Diamonds From One of the Early Solar System's Lost Planets Have Been Found on Earth

A black fragment of the asteroid can be seen in this image taken in 2008 on the floor of the Nubian Desert in Sudan. Peter Jenniskens (SETI Institute/NASA Ames)

On October 7, 2008, an 80-ton asteroid (2008 TC3) entered the Earth's atmosphere and exploded into hundreds of smaller meteorites about 23 miles above the Nubian Desert in Sudan.

These meteorites—referred to as Almahata Sitta—belong to a rare type, known as ureilites—rocky meteorites with a unique mineralogical composition that contain diamonds.

According to a new study published in the journal Nature Communications, these diamonds originate from one of the early solar system's lost planets, providing evidence for a hypothesis which describes how large proto-planets formed the basis of the terrestrial planets in the solar system today.

Planetary formation models suggest that in the early solar system, the terrestrial planets—Mercury, Venus, Earth and Mars—were formed after the gradual merger of tens of proto-planets in a series of high-energy impacts. These proto-planets varied in size from those as small as our moon today to those as big as Mars.

While no remnants of these proto-planets have ever been found, scientists have long thought that ureilites could be relics of them. However, until the latest study, no evidence from previously examined ureilites could show that they did, in fact, originate from a proto-planet.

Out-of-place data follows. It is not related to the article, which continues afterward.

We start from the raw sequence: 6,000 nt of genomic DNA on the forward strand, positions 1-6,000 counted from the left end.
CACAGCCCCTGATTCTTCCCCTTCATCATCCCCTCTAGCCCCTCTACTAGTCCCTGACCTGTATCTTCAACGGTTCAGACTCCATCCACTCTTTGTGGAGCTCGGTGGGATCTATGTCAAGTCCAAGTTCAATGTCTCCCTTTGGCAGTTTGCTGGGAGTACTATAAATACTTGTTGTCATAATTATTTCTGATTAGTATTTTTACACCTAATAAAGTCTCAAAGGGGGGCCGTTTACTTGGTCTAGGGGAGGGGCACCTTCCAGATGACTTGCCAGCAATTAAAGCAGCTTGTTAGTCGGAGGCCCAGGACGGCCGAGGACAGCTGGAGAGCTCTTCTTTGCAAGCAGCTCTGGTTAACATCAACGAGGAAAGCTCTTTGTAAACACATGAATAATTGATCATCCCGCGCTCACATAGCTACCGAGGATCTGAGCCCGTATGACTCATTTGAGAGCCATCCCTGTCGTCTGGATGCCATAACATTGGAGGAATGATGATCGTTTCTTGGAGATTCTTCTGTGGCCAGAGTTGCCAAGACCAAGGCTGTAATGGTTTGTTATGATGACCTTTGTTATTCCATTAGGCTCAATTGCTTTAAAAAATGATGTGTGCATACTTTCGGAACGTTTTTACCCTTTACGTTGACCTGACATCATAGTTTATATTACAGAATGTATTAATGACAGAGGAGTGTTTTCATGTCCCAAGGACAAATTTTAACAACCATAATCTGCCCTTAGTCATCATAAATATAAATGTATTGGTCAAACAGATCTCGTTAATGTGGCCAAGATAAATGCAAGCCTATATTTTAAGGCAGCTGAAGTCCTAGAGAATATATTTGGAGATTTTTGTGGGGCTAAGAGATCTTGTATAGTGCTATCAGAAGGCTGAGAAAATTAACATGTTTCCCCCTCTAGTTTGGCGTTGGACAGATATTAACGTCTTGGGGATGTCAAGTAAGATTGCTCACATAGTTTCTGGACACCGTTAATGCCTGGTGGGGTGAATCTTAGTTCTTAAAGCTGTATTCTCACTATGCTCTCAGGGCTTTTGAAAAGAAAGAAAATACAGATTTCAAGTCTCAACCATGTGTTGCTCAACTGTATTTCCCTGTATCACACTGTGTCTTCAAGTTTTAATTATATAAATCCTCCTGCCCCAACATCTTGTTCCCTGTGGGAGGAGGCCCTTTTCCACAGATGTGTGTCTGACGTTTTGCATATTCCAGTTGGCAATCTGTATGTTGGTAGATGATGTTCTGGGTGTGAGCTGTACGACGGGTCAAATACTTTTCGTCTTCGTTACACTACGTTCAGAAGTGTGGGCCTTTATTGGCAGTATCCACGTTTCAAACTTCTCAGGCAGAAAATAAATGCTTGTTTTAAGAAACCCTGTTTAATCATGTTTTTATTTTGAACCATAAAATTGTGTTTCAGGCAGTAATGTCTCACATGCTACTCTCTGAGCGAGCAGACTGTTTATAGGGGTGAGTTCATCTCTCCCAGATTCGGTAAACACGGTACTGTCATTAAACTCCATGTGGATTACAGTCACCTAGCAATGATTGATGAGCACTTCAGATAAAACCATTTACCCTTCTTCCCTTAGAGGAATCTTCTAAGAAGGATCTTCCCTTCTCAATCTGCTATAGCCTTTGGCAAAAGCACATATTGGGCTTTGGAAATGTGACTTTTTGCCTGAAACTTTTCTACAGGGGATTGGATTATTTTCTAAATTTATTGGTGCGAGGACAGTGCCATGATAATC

A team of scientists led by Farhang Nabiei from the École Polytechnique Fédérale de Lausanne in Switzerland examined tiny crystals embedded within diamonds in the Almahata Sitta meteorites using a technique known as transmission electron microscopy—which creates an image of a specimen by beaming electrons at it.

The microscopy results showed that these diamonds must have been formed at pressures above 20 gigapascals. This indicated to the scientists that they originally formed inside a planetary body ranging in size between Mercury and Mars, suggesting the ureilites were, in fact, the last remaining remnants of one of these lost planets.

"This is the first compelling evidence for such a large body that has since disappeared," the authors wrote in the study.

"Mars-sized bodies (such as the giant impactor that formed the Moon) were common [in the early solar system], and either accreted to form larger planets, or collided with the Sun or were ejected from the solar system. This study provides convincing evidence that the ureilite parent body was one such large "lost" planet before it was destroyed by collisions."